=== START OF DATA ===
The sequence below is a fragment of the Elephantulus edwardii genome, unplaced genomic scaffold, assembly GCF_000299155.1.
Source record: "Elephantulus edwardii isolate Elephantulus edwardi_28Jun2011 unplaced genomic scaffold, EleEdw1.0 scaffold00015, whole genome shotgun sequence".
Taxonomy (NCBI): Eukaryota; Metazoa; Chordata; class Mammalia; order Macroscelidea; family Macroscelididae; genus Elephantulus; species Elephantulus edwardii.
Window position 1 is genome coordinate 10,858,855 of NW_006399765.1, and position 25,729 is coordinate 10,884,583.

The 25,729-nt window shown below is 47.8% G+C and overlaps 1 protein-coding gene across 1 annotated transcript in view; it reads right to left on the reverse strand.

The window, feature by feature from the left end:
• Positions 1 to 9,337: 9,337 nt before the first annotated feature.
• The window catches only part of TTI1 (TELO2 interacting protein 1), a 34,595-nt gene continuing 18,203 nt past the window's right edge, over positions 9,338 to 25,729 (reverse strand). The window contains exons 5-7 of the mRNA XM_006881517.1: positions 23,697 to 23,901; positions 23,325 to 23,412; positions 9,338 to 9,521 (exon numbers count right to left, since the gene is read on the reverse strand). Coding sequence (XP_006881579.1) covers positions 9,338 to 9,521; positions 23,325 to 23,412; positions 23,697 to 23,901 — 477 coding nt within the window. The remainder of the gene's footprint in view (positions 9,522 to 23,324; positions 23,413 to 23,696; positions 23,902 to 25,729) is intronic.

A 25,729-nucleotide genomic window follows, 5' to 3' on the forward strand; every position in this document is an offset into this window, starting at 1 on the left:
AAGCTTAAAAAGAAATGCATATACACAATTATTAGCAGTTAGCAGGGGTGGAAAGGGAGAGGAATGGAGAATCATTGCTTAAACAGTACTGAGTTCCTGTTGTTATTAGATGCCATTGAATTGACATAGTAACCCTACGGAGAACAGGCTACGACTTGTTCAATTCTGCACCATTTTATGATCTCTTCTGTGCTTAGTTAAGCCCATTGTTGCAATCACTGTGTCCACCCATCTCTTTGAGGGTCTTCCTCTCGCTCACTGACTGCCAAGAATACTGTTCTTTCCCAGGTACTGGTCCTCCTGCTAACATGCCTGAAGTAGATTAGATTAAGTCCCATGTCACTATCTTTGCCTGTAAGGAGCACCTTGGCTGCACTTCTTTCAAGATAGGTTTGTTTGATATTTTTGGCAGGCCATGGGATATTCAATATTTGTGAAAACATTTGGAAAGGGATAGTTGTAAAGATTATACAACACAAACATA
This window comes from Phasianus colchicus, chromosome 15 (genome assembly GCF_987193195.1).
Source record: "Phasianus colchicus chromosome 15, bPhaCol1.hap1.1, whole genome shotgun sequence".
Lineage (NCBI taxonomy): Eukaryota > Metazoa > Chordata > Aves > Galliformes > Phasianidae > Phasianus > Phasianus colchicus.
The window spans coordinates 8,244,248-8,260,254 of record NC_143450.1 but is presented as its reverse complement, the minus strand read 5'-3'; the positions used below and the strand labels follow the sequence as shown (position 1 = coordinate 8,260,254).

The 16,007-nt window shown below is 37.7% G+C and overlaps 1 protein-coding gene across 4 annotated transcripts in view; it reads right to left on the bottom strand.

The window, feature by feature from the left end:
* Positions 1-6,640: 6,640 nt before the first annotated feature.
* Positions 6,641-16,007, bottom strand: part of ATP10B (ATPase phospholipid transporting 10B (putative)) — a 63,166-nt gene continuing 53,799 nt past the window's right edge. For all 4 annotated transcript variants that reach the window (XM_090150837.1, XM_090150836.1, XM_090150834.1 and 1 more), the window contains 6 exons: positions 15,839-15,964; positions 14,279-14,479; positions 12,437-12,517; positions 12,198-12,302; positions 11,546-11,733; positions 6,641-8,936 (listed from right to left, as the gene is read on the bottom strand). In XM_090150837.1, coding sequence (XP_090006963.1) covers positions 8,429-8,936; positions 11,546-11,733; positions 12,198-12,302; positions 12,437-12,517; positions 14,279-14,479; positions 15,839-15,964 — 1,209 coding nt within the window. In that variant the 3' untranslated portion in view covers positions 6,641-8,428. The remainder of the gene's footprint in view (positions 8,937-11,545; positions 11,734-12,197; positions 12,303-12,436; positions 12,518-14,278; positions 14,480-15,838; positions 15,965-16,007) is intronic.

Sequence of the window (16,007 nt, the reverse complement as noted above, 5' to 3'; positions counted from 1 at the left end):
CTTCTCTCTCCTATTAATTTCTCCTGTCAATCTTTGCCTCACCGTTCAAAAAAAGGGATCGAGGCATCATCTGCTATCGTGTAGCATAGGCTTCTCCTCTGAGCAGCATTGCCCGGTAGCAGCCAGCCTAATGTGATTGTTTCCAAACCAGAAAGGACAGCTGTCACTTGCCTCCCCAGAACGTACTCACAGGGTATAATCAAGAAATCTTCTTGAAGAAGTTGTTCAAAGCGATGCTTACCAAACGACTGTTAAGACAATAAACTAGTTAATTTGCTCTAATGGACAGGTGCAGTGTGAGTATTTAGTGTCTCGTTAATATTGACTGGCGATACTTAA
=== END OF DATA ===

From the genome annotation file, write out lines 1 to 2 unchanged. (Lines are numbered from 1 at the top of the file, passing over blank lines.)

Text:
The sequence below is a fragment of the Elephantulus edwardii genome, unplaced genomic scaffold, assembly GCF_000299155.1.
Source record: "Elephantulus edwardii isolate Elephantulus edwardi_28Jun2011 unplaced genomic scaffold, EleEdw1.0 scaffold00015, whole genome shotgun sequence".